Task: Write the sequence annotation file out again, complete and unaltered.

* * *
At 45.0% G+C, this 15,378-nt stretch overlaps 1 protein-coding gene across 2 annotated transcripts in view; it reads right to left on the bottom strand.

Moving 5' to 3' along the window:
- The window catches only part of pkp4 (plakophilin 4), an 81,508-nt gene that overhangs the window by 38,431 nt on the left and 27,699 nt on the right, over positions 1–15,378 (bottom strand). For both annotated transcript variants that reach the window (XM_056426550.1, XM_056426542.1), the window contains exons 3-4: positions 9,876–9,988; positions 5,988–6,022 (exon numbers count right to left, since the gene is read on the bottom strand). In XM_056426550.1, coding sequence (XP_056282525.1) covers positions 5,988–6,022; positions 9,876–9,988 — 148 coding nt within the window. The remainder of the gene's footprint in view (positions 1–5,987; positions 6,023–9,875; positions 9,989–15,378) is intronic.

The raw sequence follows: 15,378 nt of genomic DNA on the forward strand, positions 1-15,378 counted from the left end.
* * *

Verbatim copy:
At 45.0% G+C, this 15,378-nt stretch overlaps 1 protein-coding gene across 2 annotated transcripts in view; it reads right to left on the bottom strand.

Moving 5' to 3' along the window:
- The window catches only part of pkp4 (plakophilin 4), an 81,508-nt gene that overhangs the window by 38,431 nt on the left and 27,699 nt on the right, over positions 1–15,378 (bottom strand). For both annotated transcript variants that reach the window (XM_056426550.1, XM_056426542.1), the window contains exons 3-4: positions 9,876–9,988; positions 5,988–6,022 (exon numbers count right to left, since the gene is read on the bottom strand). In XM_056426550.1, coding sequence (XP_056282525.1) covers positions 5,988–6,022; positions 9,876–9,988 — 148 coding nt within the window. The remainder of the gene's footprint in view (positions 1–5,987; positions 6,023–9,875; positions 9,989–15,378) is intronic.

The raw sequence follows: 15,378 nt of genomic DNA on the forward strand, positions 1-15,378 counted from the left end.